Deep in a tropical rainforest in Côte d’Ivoire lies a prison known as La Maca, where escape seems pointless and survival is precarious. Behind high, sun-scorched walls, a chaotic community of men live in captivity and within a trembling hierarchy. There are guards, sure, but they are outnumbered and fearful, hiding in offices and jumping at the commands barked by the soldiers of Blackbeard (Steve Tientcheu). He is the king of this prison, ruling with an iron fist. However, this pillar of a man is crumbling, dragging an oxygen tank, an unforgiving symbol of his weakness. To step down from his throne, he must die, either by force or fate, and his minions are growing restless for power.
Into this burbling turmoil, a scrawny new arrival is pitched. To stave off doom, Blackbeard hurls this boy (Koné Bakary) to the wolves who’d devour him. Following the prison’s rich tradition, he names the boy “Roman,” making him the storyteller who must spin a yarn as long as the red moon screams in the sky. Or else.
Written and directed by Philippe Lacôte, Night of the Kings (A.K.A. La Nuit des Rois) pays bittersweet tribute to his hometown, Abidjan, Côte d’Ivoire. While the whole of the plot takes place within the dangerous prison, Roman’s story whisks his audience away to bustling streets, humble huts, and a sprawling battlefield where men and magic collide. It’s not these fanciful forays that make Night of the Kings mesmerizing. Instead, it is how Roman’s story comes alive through the throbbing bodies of his brothers in incarceration.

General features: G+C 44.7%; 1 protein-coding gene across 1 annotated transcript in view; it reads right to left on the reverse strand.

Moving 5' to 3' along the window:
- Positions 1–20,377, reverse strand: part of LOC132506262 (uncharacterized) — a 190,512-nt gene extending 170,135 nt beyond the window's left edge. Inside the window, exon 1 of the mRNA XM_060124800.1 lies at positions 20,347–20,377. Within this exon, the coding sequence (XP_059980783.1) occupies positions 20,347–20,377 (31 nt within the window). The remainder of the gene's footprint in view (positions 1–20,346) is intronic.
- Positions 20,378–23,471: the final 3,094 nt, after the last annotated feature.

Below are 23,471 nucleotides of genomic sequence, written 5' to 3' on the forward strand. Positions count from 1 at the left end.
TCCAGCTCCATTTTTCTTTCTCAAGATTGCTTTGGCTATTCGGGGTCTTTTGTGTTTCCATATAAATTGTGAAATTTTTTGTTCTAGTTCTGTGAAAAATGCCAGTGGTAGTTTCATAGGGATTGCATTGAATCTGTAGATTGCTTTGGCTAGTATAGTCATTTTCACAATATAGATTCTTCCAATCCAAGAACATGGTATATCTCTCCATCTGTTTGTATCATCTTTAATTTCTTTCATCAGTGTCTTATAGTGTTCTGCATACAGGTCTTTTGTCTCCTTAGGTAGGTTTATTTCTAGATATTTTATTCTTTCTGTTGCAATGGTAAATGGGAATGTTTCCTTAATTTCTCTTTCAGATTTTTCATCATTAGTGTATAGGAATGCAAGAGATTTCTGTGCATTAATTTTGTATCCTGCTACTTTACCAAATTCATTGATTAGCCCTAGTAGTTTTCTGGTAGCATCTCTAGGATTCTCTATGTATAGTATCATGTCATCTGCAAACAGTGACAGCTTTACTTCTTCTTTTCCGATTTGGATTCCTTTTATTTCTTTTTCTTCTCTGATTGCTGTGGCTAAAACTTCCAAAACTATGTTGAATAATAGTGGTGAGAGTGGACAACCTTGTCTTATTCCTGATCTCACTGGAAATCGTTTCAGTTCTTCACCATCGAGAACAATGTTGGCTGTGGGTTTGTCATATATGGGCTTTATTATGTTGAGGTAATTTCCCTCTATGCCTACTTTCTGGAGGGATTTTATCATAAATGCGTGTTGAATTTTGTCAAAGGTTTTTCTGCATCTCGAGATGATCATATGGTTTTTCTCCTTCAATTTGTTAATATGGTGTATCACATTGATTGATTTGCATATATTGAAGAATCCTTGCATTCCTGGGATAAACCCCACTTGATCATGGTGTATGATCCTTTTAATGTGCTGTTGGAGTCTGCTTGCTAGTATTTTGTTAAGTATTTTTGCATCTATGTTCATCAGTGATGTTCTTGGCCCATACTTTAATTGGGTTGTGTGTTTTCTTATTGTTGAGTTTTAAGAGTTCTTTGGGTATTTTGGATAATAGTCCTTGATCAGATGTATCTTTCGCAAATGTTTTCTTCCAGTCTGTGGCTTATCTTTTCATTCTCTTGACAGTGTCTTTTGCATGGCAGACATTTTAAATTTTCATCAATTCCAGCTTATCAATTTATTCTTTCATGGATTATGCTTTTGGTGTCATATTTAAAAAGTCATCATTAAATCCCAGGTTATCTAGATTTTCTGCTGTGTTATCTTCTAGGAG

Unsteady upon a soapbox, he stands in a purple silk shirt; a touch that speaks of ritual. He does not understand what is going on around him. All he can control is the story he unfurls, hoping its pleasures might keep his captive audience from turning against him. While he is stiff and fearful, they are fluid and full of imagination. He makes mention of a king or a blind man, and one of his audience strides forth instantly in character. He mentions a scorpion, and a collection of men sink to the floor together to form its arms and striking tail with their limbs. They chant. They cheer. They spin into songs and dances, bolstering his story and inspiring him in spite of his terror. It’s magical in the way of live theater, poignant, graceful, and exhilarating.
Lacôte takes the concept of Scheherazade in One Thousand and One Nights and transports it to his homeland to spin a story of menace, murder, men, and more. Through Roman’s story, we learn not only who he is, but what wonders he can dream up, what magnificent origins, heart-wrenching tragedies, and fantastical tales. Off this stage, Blackbeard readies for his end, on his terms, while his crew scrambles to be his successor. All the while, Lacôte keeps us so close, you can practically feel the heat, smell the sweat on skin, and the blood on the dirt floor.
Weaving a gangster drama into a fairytale of sorcerers, swindlers, and kings makes for a film that is in turn whimsical and harrowing. This dichotomy brings to light the humanity in these men, who are labeled irredeemable by a merciless prison system. Within the storytelling ceremony, they are one, reveling, reviling, and revelatory. Lit by lamplight and moonlight, they are glowing legends of their own making, glorious and terrible. As such, Night of the Kings is a riveting and radiant tribute to the power of storytelling, which gives voice to voiceless, humanity to the demonized, and hope to the hopeless.
Night of The Kings played as part of New York Film Festival 2020’s Main Slate.
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